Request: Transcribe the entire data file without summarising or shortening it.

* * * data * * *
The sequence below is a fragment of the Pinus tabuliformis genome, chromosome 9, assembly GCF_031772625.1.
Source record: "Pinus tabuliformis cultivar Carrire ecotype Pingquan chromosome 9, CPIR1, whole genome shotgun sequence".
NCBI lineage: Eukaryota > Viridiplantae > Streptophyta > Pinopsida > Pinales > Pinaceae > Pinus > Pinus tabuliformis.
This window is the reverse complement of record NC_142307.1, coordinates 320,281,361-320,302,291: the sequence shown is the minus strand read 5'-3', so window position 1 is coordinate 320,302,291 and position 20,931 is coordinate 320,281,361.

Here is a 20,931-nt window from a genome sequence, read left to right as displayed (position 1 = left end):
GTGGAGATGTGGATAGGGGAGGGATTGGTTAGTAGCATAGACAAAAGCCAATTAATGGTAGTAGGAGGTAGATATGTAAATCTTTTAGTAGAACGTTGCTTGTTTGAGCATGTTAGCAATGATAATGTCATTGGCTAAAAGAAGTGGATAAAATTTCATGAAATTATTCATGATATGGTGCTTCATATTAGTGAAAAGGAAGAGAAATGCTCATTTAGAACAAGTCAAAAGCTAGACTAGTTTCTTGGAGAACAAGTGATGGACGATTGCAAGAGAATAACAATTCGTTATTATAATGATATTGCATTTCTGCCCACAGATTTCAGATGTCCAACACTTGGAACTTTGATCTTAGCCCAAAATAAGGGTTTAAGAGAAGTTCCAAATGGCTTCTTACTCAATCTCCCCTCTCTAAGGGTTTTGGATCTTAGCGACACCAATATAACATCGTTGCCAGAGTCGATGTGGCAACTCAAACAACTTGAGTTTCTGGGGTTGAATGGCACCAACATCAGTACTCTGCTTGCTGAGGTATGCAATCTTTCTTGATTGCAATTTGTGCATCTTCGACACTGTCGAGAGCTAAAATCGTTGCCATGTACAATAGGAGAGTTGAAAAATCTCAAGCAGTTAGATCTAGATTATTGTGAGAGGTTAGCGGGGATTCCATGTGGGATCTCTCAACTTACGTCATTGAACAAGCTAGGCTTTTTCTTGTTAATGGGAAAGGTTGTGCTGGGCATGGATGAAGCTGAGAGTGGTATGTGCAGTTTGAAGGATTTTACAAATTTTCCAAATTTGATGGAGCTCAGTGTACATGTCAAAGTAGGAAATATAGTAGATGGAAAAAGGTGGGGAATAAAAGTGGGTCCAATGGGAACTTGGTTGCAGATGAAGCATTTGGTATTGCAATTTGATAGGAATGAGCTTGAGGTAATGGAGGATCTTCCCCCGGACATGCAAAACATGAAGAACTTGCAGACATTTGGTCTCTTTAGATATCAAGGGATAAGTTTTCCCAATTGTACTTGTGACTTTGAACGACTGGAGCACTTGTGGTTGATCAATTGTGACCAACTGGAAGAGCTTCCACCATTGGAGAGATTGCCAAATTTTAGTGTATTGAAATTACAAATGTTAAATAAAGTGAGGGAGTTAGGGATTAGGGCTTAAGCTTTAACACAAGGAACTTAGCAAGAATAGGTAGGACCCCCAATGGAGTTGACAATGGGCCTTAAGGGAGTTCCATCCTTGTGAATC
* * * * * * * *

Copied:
The sequence below is a fragment of the Pinus tabuliformis genome, chromosome 9, assembly GCF_031772625.1.
Source record: "Pinus tabuliformis cultivar Carrire ecotype Pingquan chromosome 9, CPIR1, whole genome shotgun sequence".
NCBI lineage: Eukaryota > Viridiplantae > Streptophyta > Pinopsida > Pinales > Pinaceae > Pinus > Pinus tabuliformis.
This window is the reverse complement of record NC_142307.1, coordinates 320,281,361-320,302,291: the sequence shown is the minus strand read 5'-3', so window position 1 is coordinate 320,302,291 and position 20,931 is coordinate 320,281,361.

Here is a 20,931-nt window from a genome sequence, read left to right as displayed (position 1 = left end):
GTGGAGATGTGGATAGGGGAGGGATTGGTTAGTAGCATAGACAAAAGCCAATTAATGGTAGTAGGAGGTAGATATGTAAATCTTTTAGTAGAACGTTGCTTGTTTGAGCATGTTAGCAATGATAATGTCATTGGCTAAAAGAAGTGGATAAAATTTCATGAAATTATTCATGATATGGTGCTTCATATTAGTGAAAAGGAAGAGAAATGCTCATTTAGAACAAGTCAAAAGCTAGACTAGTTTCTTGGAGAACAAGTGATGGACGATTGCAAGAGAATAACAATTCGTTATTATAATGATATTGCATTTCTGCCCACAGATTTCAGATGTCCAACACTTGGAACTTTGATCTTAGCCCAAAATAAGGGTTTAAGAGAAGTTCCAAATGGCTTCTTACTCAATCTCCCCTCTCTAAGGGTTTTGGATCTTAGCGACACCAATATAACATCGTTGCCAGAGTCGATGTGGCAACTCAAACAACTTGAGTTTCTGGGGTTGAATGGCACCAACATCAGTACTCTGCTTGCTGAGGTATGCAATCTTTCTTGATTGCAATTTGTGCATCTTCGACACTGTCGAGAGCTAAAATCGTTGCCATGTACAATAGGAGAGTTGAAAAATCTCAAGCAGTTAGATCTAGATTATTGTGAGAGGTTAGCGGGGATTCCATGTGGGATCTCTCAACTTACGTCATTGAACAAGCTAGGCTTTTTCTTGTTAATGGGAAAGGTTGTGCTGGGCATGGATGAAGCTGAGAGTGGTATGTGCAGTTTGAAGGATTTTACAAATTTTCCAAATTTGATGGAGCTCAGTGTACATGTCAAAGTAGGAAATATAGTAGATGGAAAAAGGTGGGGAATAAAAGTGGGTCCAATGGGAACTTGGTTGCAGATGAAGCATTTGGTATTGCAATTTGATAGGAATGAGCTTGAGGTAATGGAGGATCTTCCCCCGGACATGCAAAACATGAAGAACTTGCAGACATTTGGTCTCTTTAGATATCAAGGGATAAGTTTTCCCAATTGTACTTGTGACTTTGAACGACTGGAGCACTTGTGGTTGATCAATTGTGACCAACTGGAAGAGCTTCCACCATTGGAGAGATTGCCAAATTTTAGTGTATTGAAATTACAAATGTTAAATAAAGTGAGGGAGTTAGGGATTAGGGCTTAAGCTTTAACACAAGGAACTTAGCAAGAATAGGTAGGACCCCCAATGGAGTTGACAATGGGCCTTAAGGGAGTTCCATCCTTGTGAATC